Over the past 15 years, the rate of suicide in young people and the rate of death due to opioid overdose in adults have both dramatically increased, and new research suggests that the two may be related. David Brent, MD, and his team at the University of Pittsburgh found that children of parents who use prescription opioids are more than twice as likely to attempt suicide.
Researchers used a medical claims database of privately-insured adults from 2010-2016 to identify parents who had filled opioid prescriptions for at least one year and compared them with parents who had not filled opioid prescriptions. A total of 148,395 children aged 10-19 had parents who did not use opioids and 184,142 children in the same age group had parents who did use opioids. In the group of children with parents who did not use opioids, 212 (0.14%) attempted suicide; in the group of children with parents who did use opioids, 678 (0.37%) attempted suicide—a rate that is more than double.
Although the researchers were unable to link parental opioid use and completed suicides in children because they did not have access to death records, the authors note that suicidal attempts are the single strongest predictor of eventual youth suicide. Given these findings, Dr. Brent and his team suggest the need for better ways to identify and treat parents who have substance use disorder and better ways to screen children of parents who use opioids to ensure that they receive the care they need. The researchers also mentioned that although the rise of social media during this time period is often mentioned as a possible explanation for the increase in suicidal behavior in young people, the increase in social media is worldwide but the increase in suicides “is relatively unique to the United States, compared with other wealthy developed countries.”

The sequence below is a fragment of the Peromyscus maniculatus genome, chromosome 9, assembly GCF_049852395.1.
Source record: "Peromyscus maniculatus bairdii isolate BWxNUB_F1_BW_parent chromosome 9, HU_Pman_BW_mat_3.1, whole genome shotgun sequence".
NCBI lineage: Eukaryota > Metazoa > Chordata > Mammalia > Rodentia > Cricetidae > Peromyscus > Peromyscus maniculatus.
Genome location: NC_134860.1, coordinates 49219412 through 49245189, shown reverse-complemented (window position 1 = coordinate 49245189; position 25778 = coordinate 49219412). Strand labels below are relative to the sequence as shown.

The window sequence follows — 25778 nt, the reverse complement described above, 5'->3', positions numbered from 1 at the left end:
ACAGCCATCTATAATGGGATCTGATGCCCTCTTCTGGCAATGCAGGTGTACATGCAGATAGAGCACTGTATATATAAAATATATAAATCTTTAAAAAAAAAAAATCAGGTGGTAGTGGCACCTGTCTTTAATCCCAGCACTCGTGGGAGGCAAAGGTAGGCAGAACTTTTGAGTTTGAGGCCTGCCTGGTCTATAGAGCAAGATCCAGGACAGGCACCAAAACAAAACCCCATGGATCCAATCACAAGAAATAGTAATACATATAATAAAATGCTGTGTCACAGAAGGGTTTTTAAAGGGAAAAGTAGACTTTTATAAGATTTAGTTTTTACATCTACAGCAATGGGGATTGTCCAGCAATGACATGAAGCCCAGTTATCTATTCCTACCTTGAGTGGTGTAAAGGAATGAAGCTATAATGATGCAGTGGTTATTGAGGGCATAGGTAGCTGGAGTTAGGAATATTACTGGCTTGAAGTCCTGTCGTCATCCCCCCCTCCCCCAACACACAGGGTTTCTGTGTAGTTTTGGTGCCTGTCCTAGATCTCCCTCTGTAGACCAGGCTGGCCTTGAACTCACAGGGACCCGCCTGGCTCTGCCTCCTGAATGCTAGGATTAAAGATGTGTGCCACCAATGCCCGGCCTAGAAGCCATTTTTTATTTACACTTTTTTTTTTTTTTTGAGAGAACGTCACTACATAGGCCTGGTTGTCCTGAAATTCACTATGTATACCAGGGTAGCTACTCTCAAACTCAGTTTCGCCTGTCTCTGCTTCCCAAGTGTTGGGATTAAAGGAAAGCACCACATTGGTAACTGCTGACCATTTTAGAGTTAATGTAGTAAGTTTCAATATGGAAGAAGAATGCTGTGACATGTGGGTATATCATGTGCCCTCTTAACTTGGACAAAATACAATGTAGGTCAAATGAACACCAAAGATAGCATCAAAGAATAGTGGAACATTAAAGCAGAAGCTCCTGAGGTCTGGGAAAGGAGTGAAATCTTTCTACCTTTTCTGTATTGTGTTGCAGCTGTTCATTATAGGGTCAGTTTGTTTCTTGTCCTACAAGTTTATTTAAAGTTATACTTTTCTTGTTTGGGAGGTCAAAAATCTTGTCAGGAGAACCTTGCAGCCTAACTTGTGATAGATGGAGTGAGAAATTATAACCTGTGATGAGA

Learn about research studies related to Mental Health and Behavior in children at Pitt+Me.